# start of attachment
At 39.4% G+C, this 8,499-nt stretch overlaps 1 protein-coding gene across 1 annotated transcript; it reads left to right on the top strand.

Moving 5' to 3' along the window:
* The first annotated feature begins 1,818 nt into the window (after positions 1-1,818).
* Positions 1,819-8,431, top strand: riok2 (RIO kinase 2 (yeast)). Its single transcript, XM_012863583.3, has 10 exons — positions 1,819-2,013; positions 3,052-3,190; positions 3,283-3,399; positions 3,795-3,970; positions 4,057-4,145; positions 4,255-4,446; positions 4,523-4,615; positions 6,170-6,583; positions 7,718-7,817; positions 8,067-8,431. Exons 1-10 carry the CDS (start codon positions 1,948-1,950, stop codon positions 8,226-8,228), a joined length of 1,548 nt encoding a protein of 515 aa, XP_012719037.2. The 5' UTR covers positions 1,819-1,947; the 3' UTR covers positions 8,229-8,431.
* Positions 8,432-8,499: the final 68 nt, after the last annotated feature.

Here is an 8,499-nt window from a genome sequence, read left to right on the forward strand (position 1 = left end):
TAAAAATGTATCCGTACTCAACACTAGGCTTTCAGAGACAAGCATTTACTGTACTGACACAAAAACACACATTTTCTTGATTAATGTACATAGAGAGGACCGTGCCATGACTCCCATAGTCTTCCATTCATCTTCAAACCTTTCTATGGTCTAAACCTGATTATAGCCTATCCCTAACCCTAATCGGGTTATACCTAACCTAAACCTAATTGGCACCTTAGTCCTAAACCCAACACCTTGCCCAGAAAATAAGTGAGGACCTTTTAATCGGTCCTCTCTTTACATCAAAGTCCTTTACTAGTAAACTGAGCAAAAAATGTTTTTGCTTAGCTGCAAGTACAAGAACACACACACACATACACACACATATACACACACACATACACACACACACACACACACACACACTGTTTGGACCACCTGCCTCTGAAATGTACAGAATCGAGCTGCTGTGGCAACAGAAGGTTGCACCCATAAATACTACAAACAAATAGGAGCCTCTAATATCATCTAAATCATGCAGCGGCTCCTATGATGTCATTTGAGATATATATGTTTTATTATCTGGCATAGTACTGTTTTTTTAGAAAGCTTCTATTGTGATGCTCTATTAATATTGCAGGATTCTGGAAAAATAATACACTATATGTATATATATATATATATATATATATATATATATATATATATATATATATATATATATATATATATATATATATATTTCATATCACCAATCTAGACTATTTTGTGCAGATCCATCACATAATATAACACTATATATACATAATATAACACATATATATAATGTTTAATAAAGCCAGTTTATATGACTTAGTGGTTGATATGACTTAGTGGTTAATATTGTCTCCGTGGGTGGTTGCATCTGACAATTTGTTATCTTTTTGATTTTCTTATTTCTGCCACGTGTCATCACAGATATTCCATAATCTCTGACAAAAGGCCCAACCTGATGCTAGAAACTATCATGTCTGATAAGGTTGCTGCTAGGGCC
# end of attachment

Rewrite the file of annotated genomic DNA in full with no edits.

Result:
At 39.4% G+C, this 8,499-nt stretch overlaps 1 protein-coding gene across 1 annotated transcript; it reads left to right on the top strand.

Moving 5' to 3' along the window:
* The first annotated feature begins 1,818 nt into the window (after positions 1-1,818).
* Positions 1,819-8,431, top strand: riok2 (RIO kinase 2 (yeast)). Its single transcript, XM_012863583.3, has 10 exons — positions 1,819-2,013; positions 3,052-3,190; positions 3,283-3,399; positions 3,795-3,970; positions 4,057-4,145; positions 4,255-4,446; positions 4,523-4,615; positions 6,170-6,583; positions 7,718-7,817; positions 8,067-8,431. Exons 1-10 carry the CDS (start codon positions 1,948-1,950, stop codon positions 8,226-8,228), a joined length of 1,548 nt encoding a protein of 515 aa, XP_012719037.2. The 5' UTR covers positions 1,819-1,947; the 3' UTR covers positions 8,229-8,431.
* Positions 8,432-8,499: the final 68 nt, after the last annotated feature.

Here is an 8,499-nt window from a genome sequence, read left to right on the forward strand (position 1 = left end):
TAAAAATGTATCCGTACTCAACACTAGGCTTTCAGAGACAAGCATTTACTGTACTGACACAAAAACACACATTTTCTTGATTAATGTACATAGAGAGGACCGTGCCATGACTCCCATAGTCTTCCATTCATCTTCAAACCTTTCTATGGTCTAAACCTGATTATAGCCTATCCCTAACCCTAATCGGGTTATACCTAACCTAAACCTAATTGGCACCTTAGTCCTAAACCCAACACCTTGCCCAGAAAATAAGTGAGGACCTTTTAATCGGTCCTCTCTTTACATCAAAGTCCTTTACTAGTAAACTGAGCAAAAAATGTTTTTGCTTAGCTGCAAGTACAAGAACACACACACACATACACACACATATACACACACACATACACACACACACACACACACACACACTGTTTGGACCACCTGCCTCTGAAATGTACAGAATCGAGCTGCTGTGGCAACAGAAGGTTGCACCCATAAATACTACAAACAAATAGGAGCCTCTAATATCATCTAAATCATGCAGCGGCTCCTATGATGTCATTTGAGATATATATGTTTTATTATCTGGCATAGTACTGTTTTTTTAGAAAGCTTCTATTGTGATGCTCTATTAATATTGCAGGATTCTGGAAAAATAATACACTATATGTATATATATATATATATATATATATATATATATATATATATATATATATATATATATATATATATATATATATATTTCATATCACCAATCTAGACTATTTTGTGCAGATCCATCACATAATATAACACTATATATACATAATATAACACATATATATAATGTTTAATAAAGCCAGTTTATATGACTTAGTGGTTGATATGACTTAGTGGTTAATATTGTCTCCGTGGGTGGTTGCATCTGACAATTTGTTATCTTTTTGATTTTCTTATTTCTGCCACGTGTCATCACAGATATTCCATAATCTCTGACAAAAGGCCCAACCTGATGCTAGAAACTATCATGTCTGATAAGGTTGCTGCTAGGGCC